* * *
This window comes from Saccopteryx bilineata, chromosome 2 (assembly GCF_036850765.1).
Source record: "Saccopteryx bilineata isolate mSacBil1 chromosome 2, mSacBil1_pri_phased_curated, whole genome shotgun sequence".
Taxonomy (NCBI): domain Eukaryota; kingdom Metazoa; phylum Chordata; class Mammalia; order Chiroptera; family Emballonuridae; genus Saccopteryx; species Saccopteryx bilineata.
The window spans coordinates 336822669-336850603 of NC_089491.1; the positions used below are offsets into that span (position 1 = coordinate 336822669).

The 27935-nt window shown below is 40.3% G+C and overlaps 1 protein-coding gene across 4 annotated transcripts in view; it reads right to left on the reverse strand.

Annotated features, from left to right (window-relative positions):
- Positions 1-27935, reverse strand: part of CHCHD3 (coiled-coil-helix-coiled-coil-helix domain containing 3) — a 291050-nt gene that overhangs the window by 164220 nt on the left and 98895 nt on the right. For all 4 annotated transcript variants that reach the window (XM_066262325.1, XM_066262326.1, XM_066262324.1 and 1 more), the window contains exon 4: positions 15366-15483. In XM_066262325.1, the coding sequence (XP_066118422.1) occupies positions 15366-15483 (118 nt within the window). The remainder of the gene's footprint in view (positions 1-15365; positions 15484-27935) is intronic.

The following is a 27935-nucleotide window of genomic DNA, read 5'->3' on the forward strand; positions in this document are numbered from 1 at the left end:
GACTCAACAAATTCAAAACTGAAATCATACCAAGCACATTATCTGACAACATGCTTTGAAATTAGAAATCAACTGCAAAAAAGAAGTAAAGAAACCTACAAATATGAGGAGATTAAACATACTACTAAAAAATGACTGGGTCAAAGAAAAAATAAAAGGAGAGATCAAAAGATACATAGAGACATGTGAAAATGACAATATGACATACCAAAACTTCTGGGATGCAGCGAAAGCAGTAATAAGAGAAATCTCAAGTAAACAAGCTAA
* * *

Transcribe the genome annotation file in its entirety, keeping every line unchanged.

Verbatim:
This window comes from Saccopteryx bilineata, chromosome 2 (assembly GCF_036850765.1).
Source record: "Saccopteryx bilineata isolate mSacBil1 chromosome 2, mSacBil1_pri_phased_curated, whole genome shotgun sequence".
Taxonomy (NCBI): domain Eukaryota; kingdom Metazoa; phylum Chordata; class Mammalia; order Chiroptera; family Emballonuridae; genus Saccopteryx; species Saccopteryx bilineata.
The window spans coordinates 336822669-336850603 of NC_089491.1; the positions used below are offsets into that span (position 1 = coordinate 336822669).

The 27935-nt window shown below is 40.3% G+C and overlaps 1 protein-coding gene across 4 annotated transcripts in view; it reads right to left on the reverse strand.

Annotated features, from left to right (window-relative positions):
- Positions 1-27935, reverse strand: part of CHCHD3 (coiled-coil-helix-coiled-coil-helix domain containing 3) — a 291050-nt gene that overhangs the window by 164220 nt on the left and 98895 nt on the right. For all 4 annotated transcript variants that reach the window (XM_066262325.1, XM_066262326.1, XM_066262324.1 and 1 more), the window contains exon 4: positions 15366-15483. In XM_066262325.1, the coding sequence (XP_066118422.1) occupies positions 15366-15483 (118 nt within the window). The remainder of the gene's footprint in view (positions 1-15365; positions 15484-27935) is intronic.

The following is a 27935-nucleotide window of genomic DNA, read 5'->3' on the forward strand; positions in this document are numbered from 1 at the left end:
GACTCAACAAATTCAAAACTGAAATCATACCAAGCACATTATCTGACAACATGCTTTGAAATTAGAAATCAACTGCAAAAAAGAAGTAAAGAAACCTACAAATATGAGGAGATTAAACATACTACTAAAAAATGACTGGGTCAAAGAAAAAATAAAAGGAGAGATCAAAAGATACATAGAGACATGTGAAAATGACAATATGACATACCAAAACTTCTGGGATGCAGCGAAAGCAGTAATAAGAGAAATCTCAAGTAAACAAGCTAA